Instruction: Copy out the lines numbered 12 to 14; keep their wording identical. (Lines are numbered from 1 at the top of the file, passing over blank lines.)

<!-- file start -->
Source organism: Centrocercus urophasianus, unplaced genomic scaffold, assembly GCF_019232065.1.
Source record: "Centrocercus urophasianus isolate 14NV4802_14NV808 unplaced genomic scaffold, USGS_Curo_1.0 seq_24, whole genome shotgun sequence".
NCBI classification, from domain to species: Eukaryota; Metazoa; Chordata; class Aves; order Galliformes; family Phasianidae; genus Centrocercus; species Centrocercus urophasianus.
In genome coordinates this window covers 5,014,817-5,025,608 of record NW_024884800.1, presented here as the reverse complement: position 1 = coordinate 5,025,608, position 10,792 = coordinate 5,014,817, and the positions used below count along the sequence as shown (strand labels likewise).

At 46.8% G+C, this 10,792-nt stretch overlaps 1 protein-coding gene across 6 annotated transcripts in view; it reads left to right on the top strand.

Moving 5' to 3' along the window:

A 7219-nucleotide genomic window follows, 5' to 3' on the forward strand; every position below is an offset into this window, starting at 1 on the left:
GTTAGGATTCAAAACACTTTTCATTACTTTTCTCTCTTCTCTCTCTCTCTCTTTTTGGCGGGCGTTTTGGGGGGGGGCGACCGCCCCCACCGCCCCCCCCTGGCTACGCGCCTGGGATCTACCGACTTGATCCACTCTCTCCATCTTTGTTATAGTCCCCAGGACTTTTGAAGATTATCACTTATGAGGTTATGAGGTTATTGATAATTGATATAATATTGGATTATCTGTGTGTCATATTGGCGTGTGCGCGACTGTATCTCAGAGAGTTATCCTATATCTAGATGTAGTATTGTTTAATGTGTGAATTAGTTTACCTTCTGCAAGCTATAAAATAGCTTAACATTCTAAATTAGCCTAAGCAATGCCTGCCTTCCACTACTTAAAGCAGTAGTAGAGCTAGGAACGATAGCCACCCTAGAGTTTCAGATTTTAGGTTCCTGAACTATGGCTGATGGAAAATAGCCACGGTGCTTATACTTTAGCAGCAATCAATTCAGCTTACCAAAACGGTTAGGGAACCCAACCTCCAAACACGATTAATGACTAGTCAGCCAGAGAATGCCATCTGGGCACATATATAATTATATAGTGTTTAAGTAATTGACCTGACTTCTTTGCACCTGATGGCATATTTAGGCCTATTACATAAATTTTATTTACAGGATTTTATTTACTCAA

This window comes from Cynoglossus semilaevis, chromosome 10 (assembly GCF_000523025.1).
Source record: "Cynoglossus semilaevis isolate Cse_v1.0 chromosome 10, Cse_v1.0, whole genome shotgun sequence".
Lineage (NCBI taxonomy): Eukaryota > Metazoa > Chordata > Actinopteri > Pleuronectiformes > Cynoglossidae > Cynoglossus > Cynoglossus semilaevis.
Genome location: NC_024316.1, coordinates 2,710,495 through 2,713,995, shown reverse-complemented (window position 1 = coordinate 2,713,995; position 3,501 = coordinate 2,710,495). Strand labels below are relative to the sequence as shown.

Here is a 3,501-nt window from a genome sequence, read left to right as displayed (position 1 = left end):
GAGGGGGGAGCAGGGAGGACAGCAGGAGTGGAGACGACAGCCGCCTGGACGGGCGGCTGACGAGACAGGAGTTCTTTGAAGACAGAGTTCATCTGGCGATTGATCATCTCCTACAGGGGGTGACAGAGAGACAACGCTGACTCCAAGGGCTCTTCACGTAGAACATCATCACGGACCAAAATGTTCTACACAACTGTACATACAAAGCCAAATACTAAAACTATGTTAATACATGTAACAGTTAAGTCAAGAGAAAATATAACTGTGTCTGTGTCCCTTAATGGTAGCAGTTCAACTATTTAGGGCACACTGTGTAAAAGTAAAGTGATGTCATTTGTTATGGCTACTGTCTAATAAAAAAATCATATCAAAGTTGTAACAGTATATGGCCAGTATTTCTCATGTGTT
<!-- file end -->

Genome location: NC_024316.1, coordinates 2,710,495 through 2,713,995, shown reverse-complemented (window position 1 = coordinate 2,713,995; position 3,501 = coordinate 2,710,495). Strand labels below are relative to the sequence as shown.

Here is a 3,501-nt window from a genome sequence, read left to right as displayed (position 1 = left end):
GAGGGGGGAGCAGGGAGGACAGCAGGAGTGGAGACGACAGCCGCCTGGACGGGCGGCTGACGAGACAGGAGTTCTTTGAAGACAGAGTTCATCTGGCGATTGATCATCTCCTACAGGGGGTGACAGAGAGACAACGCTGACTCCAAGGGCTCTTCACGTAGAACATCATCACGGACCAAAATGTTCTACACAACTGTACATACAAAGCCAAATACTAAAACTATGTTAATACATGTAACAGTTAAGTCAAGAGAAAATATAACTGTGTCTGTGTCCCTTAATGGTAGCAGTTCAACTATTTAGGGCACACTGTGTAAAAGTAAAGTGATGTCATTTGTTATGGCTACTGTCTAATAAAAAAATCATATCAAAGTTGTAACAGTATATGGCCAGTATTTCTCATGTGTT